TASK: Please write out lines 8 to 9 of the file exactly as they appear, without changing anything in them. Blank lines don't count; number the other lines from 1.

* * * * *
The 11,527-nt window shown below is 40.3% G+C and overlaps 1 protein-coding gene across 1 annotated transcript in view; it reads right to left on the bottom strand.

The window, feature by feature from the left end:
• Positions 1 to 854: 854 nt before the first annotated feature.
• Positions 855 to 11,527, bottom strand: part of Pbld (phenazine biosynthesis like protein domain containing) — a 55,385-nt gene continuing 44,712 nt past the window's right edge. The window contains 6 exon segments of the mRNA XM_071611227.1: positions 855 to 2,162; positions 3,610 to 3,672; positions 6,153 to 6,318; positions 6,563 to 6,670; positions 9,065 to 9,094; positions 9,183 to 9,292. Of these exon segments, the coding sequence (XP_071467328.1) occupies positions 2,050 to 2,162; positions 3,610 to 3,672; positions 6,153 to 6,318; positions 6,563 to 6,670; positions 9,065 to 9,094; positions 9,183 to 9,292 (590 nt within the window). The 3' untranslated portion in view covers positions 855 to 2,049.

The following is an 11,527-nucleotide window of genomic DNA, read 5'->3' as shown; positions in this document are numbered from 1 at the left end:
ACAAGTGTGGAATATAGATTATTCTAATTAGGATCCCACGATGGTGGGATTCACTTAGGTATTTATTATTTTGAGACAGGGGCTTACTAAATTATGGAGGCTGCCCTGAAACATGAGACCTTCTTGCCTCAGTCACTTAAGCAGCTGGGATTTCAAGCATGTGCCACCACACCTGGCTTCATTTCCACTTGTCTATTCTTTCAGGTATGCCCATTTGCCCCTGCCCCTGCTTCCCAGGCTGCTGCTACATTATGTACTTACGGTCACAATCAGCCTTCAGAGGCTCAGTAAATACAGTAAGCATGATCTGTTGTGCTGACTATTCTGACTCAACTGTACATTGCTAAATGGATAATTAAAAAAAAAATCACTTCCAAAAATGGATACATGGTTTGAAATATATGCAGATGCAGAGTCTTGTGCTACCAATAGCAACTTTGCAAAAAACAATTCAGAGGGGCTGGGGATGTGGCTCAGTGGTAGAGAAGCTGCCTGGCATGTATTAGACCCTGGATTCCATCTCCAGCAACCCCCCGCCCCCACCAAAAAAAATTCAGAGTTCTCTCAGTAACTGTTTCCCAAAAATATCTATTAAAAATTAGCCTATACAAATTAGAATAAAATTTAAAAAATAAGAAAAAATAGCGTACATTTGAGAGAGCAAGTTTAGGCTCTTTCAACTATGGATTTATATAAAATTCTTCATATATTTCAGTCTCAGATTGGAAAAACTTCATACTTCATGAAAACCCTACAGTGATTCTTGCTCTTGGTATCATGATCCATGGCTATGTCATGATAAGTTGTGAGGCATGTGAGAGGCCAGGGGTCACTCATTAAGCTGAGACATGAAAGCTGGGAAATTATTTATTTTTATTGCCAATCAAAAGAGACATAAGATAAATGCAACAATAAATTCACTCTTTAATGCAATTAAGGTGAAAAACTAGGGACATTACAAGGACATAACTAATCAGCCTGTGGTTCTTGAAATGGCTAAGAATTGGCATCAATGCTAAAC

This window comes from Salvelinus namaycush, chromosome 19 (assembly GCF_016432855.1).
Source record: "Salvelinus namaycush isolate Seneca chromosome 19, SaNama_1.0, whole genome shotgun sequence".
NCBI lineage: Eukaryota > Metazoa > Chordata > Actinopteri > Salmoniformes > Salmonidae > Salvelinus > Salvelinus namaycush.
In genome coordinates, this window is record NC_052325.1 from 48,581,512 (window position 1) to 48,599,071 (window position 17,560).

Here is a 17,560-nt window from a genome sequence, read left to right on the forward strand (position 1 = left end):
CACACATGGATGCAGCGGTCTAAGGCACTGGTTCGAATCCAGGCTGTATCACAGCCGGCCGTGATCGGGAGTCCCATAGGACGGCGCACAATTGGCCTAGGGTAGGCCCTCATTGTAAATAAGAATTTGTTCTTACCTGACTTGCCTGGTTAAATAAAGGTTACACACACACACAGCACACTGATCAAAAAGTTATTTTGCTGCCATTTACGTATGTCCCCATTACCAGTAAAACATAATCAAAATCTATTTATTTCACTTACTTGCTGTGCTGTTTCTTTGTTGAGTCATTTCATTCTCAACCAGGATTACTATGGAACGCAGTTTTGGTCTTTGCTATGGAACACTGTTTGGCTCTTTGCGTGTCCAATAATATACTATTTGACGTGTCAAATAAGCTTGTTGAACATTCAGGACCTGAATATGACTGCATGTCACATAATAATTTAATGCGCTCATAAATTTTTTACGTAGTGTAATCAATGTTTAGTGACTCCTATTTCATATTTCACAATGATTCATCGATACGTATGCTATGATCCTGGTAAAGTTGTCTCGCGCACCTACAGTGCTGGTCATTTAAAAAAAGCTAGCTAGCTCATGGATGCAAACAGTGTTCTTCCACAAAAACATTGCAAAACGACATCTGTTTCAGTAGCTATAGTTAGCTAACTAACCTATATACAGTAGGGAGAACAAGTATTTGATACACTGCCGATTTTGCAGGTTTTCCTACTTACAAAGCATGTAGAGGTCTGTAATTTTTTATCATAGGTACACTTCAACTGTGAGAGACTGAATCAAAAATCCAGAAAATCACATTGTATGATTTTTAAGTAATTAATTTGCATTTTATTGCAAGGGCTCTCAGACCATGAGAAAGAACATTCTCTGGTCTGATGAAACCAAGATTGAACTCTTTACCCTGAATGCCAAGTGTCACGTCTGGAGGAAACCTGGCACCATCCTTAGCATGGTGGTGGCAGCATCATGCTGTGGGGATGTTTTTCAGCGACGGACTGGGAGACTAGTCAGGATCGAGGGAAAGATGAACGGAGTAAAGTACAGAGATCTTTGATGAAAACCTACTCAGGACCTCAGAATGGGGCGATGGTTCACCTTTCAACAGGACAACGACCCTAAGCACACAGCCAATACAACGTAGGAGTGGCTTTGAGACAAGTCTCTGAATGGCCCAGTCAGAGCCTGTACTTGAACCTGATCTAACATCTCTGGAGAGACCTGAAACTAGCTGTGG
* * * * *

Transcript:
Source record: "Salvelinus namaycush isolate Seneca chromosome 19, SaNama_1.0, whole genome shotgun sequence".
NCBI lineage: Eukaryota > Metazoa > Chordata > Actinopteri > Salmoniformes > Salmonidae > Salvelinus > Salvelinus namaycush.